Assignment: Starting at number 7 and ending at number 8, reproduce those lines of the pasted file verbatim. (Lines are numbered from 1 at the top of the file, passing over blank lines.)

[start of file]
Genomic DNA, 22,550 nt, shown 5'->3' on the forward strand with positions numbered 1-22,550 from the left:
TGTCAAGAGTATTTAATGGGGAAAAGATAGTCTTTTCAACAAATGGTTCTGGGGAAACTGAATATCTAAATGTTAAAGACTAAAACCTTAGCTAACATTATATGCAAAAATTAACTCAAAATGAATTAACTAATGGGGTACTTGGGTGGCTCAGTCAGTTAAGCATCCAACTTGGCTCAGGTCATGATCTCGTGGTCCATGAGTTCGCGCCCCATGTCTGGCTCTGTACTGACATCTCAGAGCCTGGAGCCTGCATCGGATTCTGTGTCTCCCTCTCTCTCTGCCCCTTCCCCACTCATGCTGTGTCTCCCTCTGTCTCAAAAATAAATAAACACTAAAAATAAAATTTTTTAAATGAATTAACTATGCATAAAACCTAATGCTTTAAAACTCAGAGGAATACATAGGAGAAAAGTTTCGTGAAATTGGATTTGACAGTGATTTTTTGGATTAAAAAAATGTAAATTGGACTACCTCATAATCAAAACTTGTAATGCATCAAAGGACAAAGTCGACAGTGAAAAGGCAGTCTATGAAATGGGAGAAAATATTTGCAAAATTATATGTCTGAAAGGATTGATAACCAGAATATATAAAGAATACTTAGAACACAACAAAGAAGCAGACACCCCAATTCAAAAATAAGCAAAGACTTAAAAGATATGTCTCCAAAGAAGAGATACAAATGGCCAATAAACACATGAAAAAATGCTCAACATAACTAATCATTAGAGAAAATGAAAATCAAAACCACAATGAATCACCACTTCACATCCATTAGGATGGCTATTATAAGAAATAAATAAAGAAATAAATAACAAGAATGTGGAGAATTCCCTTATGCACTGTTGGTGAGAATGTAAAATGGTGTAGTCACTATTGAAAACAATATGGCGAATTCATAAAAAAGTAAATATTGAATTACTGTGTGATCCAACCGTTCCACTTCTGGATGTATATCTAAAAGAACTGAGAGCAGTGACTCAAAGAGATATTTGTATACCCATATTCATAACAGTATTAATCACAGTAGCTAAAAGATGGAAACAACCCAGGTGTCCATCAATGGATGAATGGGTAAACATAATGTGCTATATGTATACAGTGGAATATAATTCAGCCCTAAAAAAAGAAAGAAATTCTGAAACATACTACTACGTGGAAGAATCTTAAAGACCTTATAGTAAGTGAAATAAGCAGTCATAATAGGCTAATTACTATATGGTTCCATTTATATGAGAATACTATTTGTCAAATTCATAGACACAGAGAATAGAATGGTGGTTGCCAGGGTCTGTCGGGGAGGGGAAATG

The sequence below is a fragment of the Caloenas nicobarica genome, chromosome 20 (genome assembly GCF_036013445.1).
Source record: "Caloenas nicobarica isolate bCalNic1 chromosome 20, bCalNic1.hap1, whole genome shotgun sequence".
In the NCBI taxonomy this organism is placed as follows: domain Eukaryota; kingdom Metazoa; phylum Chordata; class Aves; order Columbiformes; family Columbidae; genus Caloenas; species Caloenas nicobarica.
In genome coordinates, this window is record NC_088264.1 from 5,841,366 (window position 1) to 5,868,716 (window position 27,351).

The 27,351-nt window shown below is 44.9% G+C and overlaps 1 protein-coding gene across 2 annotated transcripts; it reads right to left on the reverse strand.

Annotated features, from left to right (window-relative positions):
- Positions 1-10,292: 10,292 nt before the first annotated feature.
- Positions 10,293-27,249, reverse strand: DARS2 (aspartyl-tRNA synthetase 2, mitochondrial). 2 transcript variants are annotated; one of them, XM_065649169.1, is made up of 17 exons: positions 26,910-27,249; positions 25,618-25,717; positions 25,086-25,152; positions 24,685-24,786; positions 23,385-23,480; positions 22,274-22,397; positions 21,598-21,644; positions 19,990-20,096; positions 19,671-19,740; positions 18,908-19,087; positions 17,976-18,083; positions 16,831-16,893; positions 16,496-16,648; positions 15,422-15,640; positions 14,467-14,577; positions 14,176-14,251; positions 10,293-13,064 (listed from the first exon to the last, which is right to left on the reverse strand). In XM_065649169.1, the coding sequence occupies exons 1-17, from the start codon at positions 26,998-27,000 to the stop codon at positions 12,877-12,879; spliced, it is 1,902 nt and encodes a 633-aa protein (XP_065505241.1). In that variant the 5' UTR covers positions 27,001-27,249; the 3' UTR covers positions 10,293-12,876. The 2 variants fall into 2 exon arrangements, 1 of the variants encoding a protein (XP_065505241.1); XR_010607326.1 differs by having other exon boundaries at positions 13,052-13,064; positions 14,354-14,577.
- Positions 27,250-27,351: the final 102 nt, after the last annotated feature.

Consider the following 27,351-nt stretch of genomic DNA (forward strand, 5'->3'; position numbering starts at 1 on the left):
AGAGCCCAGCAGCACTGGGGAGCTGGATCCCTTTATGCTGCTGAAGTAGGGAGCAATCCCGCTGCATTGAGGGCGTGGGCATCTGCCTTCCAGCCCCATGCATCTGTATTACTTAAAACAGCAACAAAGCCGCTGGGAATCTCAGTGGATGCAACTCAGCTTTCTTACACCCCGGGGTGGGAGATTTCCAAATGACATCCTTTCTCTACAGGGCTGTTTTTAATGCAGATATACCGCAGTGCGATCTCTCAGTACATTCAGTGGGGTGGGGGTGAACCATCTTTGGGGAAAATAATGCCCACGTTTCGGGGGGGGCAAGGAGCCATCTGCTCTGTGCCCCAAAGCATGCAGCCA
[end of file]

The 27,351-nt window shown below is 44.9% G+C and overlaps 1 protein-coding gene across 2 annotated transcripts; it reads right to left on the reverse strand.

Annotated features, from left to right (window-relative positions):